The weather is getting warmer, summer holidays are approaching, and breach trips are being planned.
We often hear that there are more stars in the sky than grains of sand on Earth. But is that true? Well, it depends.
In a dark site, with our naked eye, humans can see about 5000 stars in the night sky. However, that is at one location at night.
There are stars in the Northern Hemisphere that we can't see here in the Southern Hemisphere as the Earth is blocking them.
The Yale Bright Star Catalog counted every star bright enough across the world, visible to the human eye. The total is 9096 stars. Surely there are more grains of sand than this.
However, there are a lot more stars in our Milky Way Galaxy than just the ones we can see.
We can't sit there and count the stars individually. If we could count five stars every second, it would take more than 10,000 years to count them all.
If we could count five stars every second, it would take more than 10,000 years to count them all.
It is tricky to figure out how many stars there are in our galaxy.
Things like dust block light and make some stars hard to see.
One of the best ways is to not count the stars, but weigh them.
In fact, weigh our whole Milky Way. Now we can't get out a giant scale, but we can do it a few different ways.
One way is to look at how stars move around the galaxy.
We can measure how fast they move, and use that to figure out how much gravitational force there is to cause those speeds, and from that, get a mass. We can also measure how bright our Milky Way is. By figuring out how bright our Milky Way is, we can then figure out how much power (like a light bulb) it has, and then how many stars we need to generate that power.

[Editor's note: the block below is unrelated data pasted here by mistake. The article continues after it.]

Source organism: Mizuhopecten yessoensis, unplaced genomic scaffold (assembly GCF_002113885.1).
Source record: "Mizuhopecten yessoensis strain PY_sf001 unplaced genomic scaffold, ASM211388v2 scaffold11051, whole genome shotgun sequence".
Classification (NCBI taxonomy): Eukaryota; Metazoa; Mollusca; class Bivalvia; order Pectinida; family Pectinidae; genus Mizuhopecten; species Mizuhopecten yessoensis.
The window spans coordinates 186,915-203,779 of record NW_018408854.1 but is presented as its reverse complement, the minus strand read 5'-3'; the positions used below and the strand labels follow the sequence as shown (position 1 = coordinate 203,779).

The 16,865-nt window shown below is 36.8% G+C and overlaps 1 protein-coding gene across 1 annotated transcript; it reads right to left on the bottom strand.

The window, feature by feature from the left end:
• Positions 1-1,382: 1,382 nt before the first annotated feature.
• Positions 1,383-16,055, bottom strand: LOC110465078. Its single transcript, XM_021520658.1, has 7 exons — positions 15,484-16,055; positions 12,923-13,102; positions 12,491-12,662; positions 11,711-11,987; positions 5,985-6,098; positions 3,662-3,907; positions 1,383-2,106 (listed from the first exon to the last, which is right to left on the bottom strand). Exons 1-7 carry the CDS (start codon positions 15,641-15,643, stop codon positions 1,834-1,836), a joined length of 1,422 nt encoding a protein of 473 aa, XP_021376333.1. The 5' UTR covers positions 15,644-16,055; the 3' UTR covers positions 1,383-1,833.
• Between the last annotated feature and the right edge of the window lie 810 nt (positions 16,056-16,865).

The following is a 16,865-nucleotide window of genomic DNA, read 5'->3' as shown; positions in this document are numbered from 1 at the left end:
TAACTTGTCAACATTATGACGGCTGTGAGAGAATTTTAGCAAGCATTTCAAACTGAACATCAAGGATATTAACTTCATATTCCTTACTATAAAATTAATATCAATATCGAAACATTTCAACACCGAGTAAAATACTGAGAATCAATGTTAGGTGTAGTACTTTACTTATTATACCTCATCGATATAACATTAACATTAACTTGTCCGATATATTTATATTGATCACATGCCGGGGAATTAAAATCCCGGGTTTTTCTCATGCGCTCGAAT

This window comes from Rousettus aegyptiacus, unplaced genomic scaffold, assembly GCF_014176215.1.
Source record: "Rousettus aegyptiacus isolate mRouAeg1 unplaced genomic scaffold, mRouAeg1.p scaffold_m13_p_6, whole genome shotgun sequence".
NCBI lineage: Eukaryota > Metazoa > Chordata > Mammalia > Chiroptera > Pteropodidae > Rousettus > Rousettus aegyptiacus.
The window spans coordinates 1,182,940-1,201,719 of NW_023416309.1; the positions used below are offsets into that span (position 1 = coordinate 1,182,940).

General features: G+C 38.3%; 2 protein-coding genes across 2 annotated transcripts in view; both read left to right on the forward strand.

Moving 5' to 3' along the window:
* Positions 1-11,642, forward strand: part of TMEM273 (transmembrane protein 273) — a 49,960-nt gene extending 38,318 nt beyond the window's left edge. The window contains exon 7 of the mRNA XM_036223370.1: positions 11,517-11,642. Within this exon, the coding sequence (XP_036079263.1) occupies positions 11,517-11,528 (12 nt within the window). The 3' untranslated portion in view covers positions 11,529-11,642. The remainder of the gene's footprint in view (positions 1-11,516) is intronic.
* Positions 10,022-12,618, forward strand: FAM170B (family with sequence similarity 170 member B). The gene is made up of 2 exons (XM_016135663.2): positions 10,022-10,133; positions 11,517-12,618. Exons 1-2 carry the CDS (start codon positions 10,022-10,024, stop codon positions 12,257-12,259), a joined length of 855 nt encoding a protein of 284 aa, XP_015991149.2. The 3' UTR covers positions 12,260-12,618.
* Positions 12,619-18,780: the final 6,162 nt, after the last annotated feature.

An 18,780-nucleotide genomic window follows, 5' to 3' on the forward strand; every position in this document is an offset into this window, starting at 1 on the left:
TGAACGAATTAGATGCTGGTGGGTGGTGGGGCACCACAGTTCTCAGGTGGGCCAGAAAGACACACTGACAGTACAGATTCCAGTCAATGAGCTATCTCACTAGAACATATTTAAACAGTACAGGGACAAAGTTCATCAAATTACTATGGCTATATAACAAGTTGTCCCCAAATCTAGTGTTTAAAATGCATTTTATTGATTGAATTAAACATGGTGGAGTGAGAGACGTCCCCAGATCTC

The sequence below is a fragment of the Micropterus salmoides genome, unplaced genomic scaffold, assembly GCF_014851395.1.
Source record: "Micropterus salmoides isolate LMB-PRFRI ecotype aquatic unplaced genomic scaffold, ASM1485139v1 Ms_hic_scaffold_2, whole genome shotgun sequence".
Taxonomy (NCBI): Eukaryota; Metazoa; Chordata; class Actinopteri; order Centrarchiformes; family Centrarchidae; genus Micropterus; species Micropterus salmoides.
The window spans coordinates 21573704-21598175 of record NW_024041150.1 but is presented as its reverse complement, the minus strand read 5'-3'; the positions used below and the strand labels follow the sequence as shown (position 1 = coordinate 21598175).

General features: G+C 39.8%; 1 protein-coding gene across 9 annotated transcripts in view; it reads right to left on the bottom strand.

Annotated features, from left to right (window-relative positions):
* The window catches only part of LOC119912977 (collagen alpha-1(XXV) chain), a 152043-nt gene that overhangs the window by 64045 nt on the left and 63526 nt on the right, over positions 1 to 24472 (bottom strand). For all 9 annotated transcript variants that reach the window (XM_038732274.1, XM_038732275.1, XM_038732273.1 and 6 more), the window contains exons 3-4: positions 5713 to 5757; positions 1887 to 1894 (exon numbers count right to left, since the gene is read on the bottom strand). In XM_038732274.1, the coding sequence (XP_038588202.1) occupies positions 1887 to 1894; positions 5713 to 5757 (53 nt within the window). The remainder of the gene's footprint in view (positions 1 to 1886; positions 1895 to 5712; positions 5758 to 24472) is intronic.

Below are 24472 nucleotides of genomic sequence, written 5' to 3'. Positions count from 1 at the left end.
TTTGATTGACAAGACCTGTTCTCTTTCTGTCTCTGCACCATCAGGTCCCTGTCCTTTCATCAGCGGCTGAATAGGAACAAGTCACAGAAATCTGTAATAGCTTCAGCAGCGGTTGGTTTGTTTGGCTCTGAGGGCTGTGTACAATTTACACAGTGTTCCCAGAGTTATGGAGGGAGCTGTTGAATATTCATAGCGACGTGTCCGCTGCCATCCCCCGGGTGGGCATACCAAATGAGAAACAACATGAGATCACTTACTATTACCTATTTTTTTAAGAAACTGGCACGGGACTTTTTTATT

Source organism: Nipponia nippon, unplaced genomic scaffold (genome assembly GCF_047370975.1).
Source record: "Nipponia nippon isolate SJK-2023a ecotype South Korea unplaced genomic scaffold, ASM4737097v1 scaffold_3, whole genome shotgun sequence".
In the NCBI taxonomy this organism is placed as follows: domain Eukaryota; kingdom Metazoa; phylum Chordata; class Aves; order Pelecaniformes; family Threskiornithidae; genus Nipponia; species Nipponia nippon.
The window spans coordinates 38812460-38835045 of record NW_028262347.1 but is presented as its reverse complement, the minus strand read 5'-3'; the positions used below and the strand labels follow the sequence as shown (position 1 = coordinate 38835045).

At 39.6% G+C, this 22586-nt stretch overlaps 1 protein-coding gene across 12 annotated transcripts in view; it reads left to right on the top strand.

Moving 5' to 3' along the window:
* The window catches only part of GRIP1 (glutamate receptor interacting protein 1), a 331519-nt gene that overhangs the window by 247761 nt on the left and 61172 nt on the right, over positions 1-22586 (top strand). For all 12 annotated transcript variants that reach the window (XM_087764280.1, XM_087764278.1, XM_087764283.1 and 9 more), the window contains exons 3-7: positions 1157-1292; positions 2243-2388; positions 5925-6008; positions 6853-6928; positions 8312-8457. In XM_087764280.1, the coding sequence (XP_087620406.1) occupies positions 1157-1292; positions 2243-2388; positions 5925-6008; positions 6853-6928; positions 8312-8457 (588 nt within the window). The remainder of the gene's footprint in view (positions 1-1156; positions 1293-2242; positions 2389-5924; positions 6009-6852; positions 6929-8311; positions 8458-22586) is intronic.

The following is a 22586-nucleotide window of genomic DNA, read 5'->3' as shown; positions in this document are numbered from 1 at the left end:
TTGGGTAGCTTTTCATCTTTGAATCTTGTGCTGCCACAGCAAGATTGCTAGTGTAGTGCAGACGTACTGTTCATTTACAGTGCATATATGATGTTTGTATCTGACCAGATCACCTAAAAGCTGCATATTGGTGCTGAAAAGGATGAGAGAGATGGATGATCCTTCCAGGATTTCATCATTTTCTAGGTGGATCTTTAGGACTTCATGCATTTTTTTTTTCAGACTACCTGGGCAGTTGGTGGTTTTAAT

With both ways, we use our sun as the average weight and brightness.
We know these measurements really well, and why some stars are smaller or bigger, it averages out (over the large numbers we are talking about).
Using different techniques gives us on average 300 billion stars in our Milky Way. That is a lot more than 5000 or 9000, but still, probably not as much as grains of sand on the Earth.
However, what if we add up all the stars in all the galaxies? Galaxies, like stars, are bigger and some are smaller. On average, we expect that the average galaxy has about 100 billion stars - slightly less than our Milky Way.
Figuring out how many galaxies there are in the universe is also tricky. Using a variety of telescopes, we've counted how many galaxies are in a small patch of the sky, and then multiple that across the whole sky to see how many there are.
We get anywhere from 300 billion to 2 trillion galaxies. Considering that, 300 billion galaxies with 100 billion stars each gives us 30,000,000,000,000,000,000,000, or 30 followed by 21 zeroes worth of stars in the universe.
Now that is more than grains of sand on the Earth.
- Brad Tucker is an astrophysicist and cosmologist at Mount Stromlo Observatory, and the National Centre for the Public Awareness of Science at ANU.